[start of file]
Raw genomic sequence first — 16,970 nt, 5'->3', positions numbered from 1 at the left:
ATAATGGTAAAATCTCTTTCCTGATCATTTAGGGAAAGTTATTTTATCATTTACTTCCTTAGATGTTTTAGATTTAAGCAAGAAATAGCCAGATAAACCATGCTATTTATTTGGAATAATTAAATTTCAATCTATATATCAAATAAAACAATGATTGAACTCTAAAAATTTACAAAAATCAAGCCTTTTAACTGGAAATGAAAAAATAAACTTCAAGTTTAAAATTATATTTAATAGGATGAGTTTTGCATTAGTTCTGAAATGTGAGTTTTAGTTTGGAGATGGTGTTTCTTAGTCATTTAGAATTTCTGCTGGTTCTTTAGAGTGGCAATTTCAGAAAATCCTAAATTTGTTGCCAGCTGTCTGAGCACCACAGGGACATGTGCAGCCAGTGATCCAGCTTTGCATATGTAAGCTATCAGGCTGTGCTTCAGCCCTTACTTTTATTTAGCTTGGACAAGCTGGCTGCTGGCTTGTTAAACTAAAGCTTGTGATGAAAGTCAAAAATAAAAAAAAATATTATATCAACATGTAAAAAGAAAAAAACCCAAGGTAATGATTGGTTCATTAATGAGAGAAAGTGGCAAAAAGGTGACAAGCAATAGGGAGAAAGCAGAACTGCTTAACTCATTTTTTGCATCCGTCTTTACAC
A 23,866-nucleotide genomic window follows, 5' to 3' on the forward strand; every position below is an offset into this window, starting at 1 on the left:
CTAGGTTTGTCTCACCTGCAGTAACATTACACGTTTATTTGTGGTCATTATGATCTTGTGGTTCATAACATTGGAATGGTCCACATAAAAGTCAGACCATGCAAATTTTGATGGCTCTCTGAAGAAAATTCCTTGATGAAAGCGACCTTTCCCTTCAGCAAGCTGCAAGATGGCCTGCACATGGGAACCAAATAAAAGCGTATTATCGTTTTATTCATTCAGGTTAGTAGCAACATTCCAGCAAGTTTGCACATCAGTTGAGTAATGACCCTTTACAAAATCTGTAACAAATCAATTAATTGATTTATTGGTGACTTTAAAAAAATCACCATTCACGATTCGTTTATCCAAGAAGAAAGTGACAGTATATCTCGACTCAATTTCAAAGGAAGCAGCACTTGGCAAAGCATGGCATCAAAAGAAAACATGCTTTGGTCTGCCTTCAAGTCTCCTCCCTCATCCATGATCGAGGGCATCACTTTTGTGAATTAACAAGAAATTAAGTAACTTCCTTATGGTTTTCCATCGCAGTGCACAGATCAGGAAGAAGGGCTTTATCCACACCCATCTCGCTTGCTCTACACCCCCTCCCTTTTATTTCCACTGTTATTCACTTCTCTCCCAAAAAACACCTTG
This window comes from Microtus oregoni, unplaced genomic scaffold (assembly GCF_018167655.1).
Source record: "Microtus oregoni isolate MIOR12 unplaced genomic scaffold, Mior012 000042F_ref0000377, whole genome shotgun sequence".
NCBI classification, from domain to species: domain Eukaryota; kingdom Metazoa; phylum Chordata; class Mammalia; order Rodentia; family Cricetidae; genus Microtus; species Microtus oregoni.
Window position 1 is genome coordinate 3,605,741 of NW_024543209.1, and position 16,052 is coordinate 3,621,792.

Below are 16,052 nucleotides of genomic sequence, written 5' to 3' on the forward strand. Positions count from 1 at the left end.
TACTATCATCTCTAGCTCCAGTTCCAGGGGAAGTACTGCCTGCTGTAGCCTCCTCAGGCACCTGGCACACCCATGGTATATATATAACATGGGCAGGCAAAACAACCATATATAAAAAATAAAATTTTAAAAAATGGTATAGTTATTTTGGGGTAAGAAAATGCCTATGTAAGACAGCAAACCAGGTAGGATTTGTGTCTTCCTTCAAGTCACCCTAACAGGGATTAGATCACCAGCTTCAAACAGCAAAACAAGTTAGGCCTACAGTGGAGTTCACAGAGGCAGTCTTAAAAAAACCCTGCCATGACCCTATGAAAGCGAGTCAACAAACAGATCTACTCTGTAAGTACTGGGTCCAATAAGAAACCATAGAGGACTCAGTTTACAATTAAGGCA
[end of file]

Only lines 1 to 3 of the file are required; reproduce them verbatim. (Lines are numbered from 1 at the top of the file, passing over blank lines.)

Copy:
Raw genomic sequence first — 16,970 nt, 5'->3', positions numbered from 1 at the left:
ATAATGGTAAAATCTCTTTCCTGATCATTTAGGGAAAGTTATTTTATCATTTACTTCCTTAGATGTTTTAGATTTAAGCAAGAAATAGCCAGATAAACCATGCTATTTATTTGGAATAATTAAATTTCAATCTATATATCAAATAAAACAATGATTGAACTCTAAAAATTTACAAAAATCAAGCCTTTTAACTGGAAATGAAAAAATAAACTTCAAGTTTAAAATTATATTTAATAGGATGAGTTTTGCATTAGTTCTGAAATGTGAGTTTTAGTTTGGAGATGGTGTTTCTTAGTCATTTAGAATTTCTGCTGGTTCTTTAGAGTGGCAATTTCAGAAAATCCTAAATTTGTTGCCAGCTGTCTGAGCACCACAGGGACATGTGCAGCCAGTGATCCAGCTTTGCATATGTAAGCTATCAGGCTGTGCTTCAGCCCTTACTTTTATTTAGCTTGGACAAGCTGGCTGCTGGCTTGTTAAACTAAAGCTTGTGATGAAAGTCAAAAATAAAAAAAAATATTATATCAACATGTAAAAAGAAAAAAACCCAAGGTAATGATTGGTTCATTAATGAGAGAAAGTGGCAAAAAGGTGACAAGCAATAGGGAGAAAGCAGAACTGCTTAACTCATTTTTTGCATCCGTCTTTACAC
A 23,866-nucleotide genomic window follows, 5' to 3' on the forward strand; every position below is an offset into this window, starting at 1 on the left: